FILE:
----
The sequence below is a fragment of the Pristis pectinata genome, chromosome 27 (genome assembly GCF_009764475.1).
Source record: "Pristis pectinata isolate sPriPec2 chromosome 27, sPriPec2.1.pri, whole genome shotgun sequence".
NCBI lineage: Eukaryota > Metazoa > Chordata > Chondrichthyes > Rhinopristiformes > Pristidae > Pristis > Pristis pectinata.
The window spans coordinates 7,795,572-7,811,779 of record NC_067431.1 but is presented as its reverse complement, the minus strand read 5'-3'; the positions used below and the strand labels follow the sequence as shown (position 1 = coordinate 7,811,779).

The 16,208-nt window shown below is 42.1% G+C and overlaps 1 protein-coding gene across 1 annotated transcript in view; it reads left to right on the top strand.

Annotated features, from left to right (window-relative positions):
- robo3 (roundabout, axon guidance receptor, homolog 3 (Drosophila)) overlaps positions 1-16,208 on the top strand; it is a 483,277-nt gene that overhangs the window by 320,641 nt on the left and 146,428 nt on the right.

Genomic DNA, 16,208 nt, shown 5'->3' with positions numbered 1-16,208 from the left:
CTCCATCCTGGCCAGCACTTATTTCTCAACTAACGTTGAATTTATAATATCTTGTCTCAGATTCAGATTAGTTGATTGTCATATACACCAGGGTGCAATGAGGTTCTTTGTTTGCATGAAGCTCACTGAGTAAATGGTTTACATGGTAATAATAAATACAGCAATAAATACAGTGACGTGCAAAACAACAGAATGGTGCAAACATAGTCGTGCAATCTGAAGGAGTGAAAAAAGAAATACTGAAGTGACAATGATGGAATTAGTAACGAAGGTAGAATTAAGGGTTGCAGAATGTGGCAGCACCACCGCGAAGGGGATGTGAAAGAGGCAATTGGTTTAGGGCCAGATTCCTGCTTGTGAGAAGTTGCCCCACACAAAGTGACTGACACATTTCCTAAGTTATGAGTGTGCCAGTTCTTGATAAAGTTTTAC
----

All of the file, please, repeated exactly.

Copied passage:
The sequence below is a fragment of the Pristis pectinata genome, chromosome 27 (genome assembly GCF_009764475.1).
Source record: "Pristis pectinata isolate sPriPec2 chromosome 27, sPriPec2.1.pri, whole genome shotgun sequence".
NCBI lineage: Eukaryota > Metazoa > Chordata > Chondrichthyes > Rhinopristiformes > Pristidae > Pristis > Pristis pectinata.
The window spans coordinates 7,795,572-7,811,779 of record NC_067431.1 but is presented as its reverse complement, the minus strand read 5'-3'; the positions used below and the strand labels follow the sequence as shown (position 1 = coordinate 7,811,779).

The 16,208-nt window shown below is 42.1% G+C and overlaps 1 protein-coding gene across 1 annotated transcript in view; it reads left to right on the top strand.

Annotated features, from left to right (window-relative positions):
- robo3 (roundabout, axon guidance receptor, homolog 3 (Drosophila)) overlaps positions 1-16,208 on the top strand; it is a 483,277-nt gene that overhangs the window by 320,641 nt on the left and 146,428 nt on the right.

Genomic DNA, 16,208 nt, shown 5'->3' with positions numbered 1-16,208 from the left:
CTCCATCCTGGCCAGCACTTATTTCTCAACTAACGTTGAATTTATAATATCTTGTCTCAGATTCAGATTAGTTGATTGTCATATACACCAGGGTGCAATGAGGTTCTTTGTTTGCATGAAGCTCACTGAGTAAATGGTTTACATGGTAATAATAAATACAGCAATAAATACAGTGACGTGCAAAACAACAGAATGGTGCAAACATAGTCGTGCAATCTGAAGGAGTGAAAAAAGAAATACTGAAGTGACAATGATGGAATTAGTAACGAAGGTAGAATTAAGGGTTGCAGAATGTGGCAGCACCACCGCGAAGGGGATGTGAAAGAGGCAATTGGTTTAGGGCCAGATTCCTGCTTGTGAGAAGTTGCCCCACACAAAGTGACTGACACATTTCCTAAGTTATGAGTGTGCCAGTTCTTGATAAAGTTTTAC